The B-vitamins are often thought of as one unit, and in some ways, this is accurate since they perform many of the same functions; but each of them also makes their own unique contributions to your health. Niacin is one of the forms of vitamin B3, and is readily available in a variety of foods, meaning your body’s basic need for this substance is easily met through diet. But, like many other natural substances, it may offer specific health benefits when used in supplement form.
Like the rest of the B-vitamins, your body uses niacin to turn nutrients—carbohydrates in particular—to energy. It promotes healthy functioning of the nervous systems and is important for the health of your eyes, hair, skin and liver. Niacin, in particular, plays an important role in maintaining healthy cholesterol levels and this is one of its most important unique contributions to our health.
A deficiency can result in a condition called pellagra, which causes skin problems and other physical symptoms, as well as a number of mental disturbances; this disease is primarily limited to underdeveloped countries. If you live in an industrialized nation, your typical diet provides for enough niacin to avoid a deficiency and the only instance that may pose a risk of deficiency is alcoholism.
Niacin is abundant in a variety of foods, and like it was mentioned earlier, you should have no issues getting enough through a typical diet. Sources include chicken, fish, beef, turkey, grains such as cereal and bread, peanuts, lentils, lima beans, brewer’s yeast and sunflower seeds. Eggs and dairy are also good choices since they contain a substance called tryptophan, which your body uses to make niacin.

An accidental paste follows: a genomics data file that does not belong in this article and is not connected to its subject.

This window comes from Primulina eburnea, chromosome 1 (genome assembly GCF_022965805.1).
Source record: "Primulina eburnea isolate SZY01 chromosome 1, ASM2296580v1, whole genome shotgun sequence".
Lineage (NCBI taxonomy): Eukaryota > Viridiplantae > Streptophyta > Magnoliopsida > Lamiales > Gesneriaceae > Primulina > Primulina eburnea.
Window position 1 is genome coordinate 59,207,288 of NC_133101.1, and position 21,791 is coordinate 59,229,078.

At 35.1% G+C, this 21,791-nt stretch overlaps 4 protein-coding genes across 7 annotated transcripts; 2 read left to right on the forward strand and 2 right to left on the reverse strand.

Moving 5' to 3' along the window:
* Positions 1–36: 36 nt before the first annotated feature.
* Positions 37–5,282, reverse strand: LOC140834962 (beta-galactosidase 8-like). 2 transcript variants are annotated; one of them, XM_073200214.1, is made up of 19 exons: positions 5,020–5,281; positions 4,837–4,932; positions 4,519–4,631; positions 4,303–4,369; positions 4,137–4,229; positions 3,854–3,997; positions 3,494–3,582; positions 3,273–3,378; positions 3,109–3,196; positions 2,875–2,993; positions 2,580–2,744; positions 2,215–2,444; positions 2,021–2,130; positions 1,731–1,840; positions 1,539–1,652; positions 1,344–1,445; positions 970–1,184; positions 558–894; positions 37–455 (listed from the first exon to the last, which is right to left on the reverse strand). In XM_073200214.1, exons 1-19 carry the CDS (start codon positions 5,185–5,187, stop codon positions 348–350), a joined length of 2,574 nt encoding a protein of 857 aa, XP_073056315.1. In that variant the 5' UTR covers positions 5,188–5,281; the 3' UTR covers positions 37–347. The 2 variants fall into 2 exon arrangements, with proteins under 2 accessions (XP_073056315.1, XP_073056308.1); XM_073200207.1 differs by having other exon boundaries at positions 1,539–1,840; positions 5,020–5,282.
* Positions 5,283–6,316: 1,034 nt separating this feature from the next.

Taking niacin in supplement form has been touted to address a number of conditions, but its benefits for the heart have been the most firmly established. Niacin helps keep cholesterol levels in check by boosting production of HDL, the ‘’good’’ cholesterol that helps rid the body of LDL, or the ‘’bad’’ cholesterol that jams up our arteries and increases the risk of death from heart disease, heart attacks and strokes. It also helps lower triglycerides—a type of fat found in the blood that along with high cholesterol may increase the risk of heart disease.
When it comes to using vitamins and minerals to treat health problems, the amounts required to achieve a therapeutic effect are often much higher than what is needed to prevent deficiency and meet your body’s basic needs. The amount of niacin available in the diet is not sufficient to lower high cholesterol levels and you would need to take very high doses in supplement form. There are prescription forms available that your doctor can provide you; you can also use regular over-the-counter supplements but these may come with unwanted side effects when used at such high doses and you should only go this route with professional guidance on proper use.
High intake of niacin has been linked to reduced risk of Alzheimer’s but whether or not taking niacin supplements will protect against the disease has not been firmly established. Vitamin B3 may also help improve joint health as well as relieve pain and increase mobility if you have arthritis. Population studies suggest that high intake of niacin may reduce the risk of developing cataracts. Supplements may also help address conditions such as ADHD, migraines, depression, motion sickness and alcoholism. Topical application may be useful for treating acne and other skin disorders, promoting overall skin health and reducing the risk of skin cancer.
A standard B-complex supplement will contain enough niacin to help you meet your body’s basic needs; if you plan on taking higher doses to treat a specific health problem, you might consider using time-released supplements to reduce the risk of side effects associated with higher doses of niacin, such as flushing of the skin that causes a burning sensation; taking supplements with food can help reduce stomach upset as well.
High doses could potentially damage the liver though this is unlikely when used properly—if you have any conditions that affect your liver, it may be inappropriate. If you have low blood pressure, niacin supplements may cause a further drop; if you take medications to control blood pressure, you may require dosage adjustments to compensate for the effects of niacin. Taking one B-vitamin in larger doses could cause imbalances in levels of other B-vitamins so you might consider using a B-complex supplement to keep this problem at bay.
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Kelli Cooper, writing for Cardiac Surgery Associates, is a freelance writer who specializes in health and wellness content.